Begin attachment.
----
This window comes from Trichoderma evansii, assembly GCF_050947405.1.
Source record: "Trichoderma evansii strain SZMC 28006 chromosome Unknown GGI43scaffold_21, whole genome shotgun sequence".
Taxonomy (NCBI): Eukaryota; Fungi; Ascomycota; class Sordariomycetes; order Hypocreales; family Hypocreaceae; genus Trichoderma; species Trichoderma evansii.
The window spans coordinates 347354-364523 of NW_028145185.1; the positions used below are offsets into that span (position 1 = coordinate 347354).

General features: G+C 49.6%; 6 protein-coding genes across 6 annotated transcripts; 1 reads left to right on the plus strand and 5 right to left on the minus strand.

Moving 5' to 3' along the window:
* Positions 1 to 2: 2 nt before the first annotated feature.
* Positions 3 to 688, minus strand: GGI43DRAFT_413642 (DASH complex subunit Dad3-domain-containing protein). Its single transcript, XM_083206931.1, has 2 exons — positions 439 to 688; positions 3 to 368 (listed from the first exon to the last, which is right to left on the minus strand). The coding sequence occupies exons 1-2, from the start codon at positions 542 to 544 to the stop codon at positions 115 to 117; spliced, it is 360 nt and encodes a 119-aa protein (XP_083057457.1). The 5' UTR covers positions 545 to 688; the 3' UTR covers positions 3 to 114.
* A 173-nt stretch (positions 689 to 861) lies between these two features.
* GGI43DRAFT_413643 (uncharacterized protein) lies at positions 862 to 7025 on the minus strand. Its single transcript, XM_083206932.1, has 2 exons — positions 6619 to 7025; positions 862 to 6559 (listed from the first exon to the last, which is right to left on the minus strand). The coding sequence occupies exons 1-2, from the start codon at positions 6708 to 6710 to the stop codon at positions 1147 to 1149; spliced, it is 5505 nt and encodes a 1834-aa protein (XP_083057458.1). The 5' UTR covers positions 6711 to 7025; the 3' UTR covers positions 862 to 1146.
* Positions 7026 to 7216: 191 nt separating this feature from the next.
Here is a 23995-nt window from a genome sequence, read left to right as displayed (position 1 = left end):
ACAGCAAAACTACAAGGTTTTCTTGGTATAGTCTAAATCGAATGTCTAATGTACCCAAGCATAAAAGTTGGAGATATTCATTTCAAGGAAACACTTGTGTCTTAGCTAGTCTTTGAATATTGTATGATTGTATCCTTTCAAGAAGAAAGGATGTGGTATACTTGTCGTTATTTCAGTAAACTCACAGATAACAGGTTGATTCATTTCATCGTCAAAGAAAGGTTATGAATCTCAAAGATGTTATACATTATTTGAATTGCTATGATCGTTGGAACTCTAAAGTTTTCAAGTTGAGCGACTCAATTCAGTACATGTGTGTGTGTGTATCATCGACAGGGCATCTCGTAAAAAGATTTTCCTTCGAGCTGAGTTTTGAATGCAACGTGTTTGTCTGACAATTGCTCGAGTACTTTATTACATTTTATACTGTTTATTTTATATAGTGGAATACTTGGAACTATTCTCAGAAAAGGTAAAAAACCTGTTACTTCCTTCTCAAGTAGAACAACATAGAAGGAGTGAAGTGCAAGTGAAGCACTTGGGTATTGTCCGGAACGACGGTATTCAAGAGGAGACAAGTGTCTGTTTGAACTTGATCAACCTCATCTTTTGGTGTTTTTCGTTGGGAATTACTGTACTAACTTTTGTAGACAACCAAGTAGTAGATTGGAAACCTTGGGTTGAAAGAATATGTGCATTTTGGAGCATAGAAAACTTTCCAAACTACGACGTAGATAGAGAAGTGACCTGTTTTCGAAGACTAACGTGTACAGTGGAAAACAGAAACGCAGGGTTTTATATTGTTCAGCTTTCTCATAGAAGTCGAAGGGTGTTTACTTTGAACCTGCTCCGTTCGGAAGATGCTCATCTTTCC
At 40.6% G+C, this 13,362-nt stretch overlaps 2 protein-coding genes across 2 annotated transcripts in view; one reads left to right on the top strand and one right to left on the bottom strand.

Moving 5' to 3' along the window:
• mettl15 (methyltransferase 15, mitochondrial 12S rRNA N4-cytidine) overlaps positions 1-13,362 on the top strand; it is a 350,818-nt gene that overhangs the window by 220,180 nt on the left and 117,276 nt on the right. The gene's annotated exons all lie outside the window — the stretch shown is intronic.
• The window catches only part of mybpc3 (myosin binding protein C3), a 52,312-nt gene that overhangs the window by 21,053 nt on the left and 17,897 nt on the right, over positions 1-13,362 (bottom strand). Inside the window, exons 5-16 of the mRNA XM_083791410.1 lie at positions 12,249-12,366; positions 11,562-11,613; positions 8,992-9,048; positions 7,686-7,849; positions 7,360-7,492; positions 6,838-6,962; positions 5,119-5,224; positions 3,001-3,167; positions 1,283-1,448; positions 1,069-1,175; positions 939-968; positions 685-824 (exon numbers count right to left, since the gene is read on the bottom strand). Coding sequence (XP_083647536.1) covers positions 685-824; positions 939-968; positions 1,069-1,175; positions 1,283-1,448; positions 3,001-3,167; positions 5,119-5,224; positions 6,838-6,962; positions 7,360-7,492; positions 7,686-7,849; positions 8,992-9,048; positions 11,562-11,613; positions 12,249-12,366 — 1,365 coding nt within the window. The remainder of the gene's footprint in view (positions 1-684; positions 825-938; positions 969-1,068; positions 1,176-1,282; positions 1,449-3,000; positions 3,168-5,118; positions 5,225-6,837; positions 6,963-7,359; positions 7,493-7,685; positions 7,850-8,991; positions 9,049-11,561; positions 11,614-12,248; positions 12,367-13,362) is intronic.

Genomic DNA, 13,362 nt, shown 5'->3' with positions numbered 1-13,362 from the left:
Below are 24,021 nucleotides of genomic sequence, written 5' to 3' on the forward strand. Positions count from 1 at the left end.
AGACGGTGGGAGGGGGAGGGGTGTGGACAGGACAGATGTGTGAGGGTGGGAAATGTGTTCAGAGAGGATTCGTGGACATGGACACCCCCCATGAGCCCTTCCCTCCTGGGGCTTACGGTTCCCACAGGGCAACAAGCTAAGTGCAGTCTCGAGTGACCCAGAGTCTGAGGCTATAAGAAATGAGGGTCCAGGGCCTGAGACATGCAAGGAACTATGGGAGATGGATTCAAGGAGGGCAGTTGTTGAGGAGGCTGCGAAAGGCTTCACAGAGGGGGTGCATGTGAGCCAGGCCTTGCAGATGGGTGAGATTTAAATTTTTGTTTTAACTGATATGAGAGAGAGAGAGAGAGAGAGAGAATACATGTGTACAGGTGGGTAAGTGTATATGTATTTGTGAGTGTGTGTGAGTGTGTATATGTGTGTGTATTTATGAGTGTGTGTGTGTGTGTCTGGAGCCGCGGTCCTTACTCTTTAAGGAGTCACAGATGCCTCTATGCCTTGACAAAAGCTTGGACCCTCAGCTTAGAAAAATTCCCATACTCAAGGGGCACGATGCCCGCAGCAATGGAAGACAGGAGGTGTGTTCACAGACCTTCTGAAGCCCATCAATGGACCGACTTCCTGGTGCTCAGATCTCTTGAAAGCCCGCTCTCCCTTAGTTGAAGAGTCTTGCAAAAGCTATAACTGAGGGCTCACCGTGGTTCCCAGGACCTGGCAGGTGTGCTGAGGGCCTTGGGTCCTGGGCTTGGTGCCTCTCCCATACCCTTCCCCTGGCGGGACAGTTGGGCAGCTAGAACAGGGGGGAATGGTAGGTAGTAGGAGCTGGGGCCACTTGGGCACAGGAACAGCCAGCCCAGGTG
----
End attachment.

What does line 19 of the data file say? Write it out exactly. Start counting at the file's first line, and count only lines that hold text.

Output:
Below are 24,021 nucleotides of genomic sequence, written 5' to 3' on the forward strand. Positions count from 1 at the left end.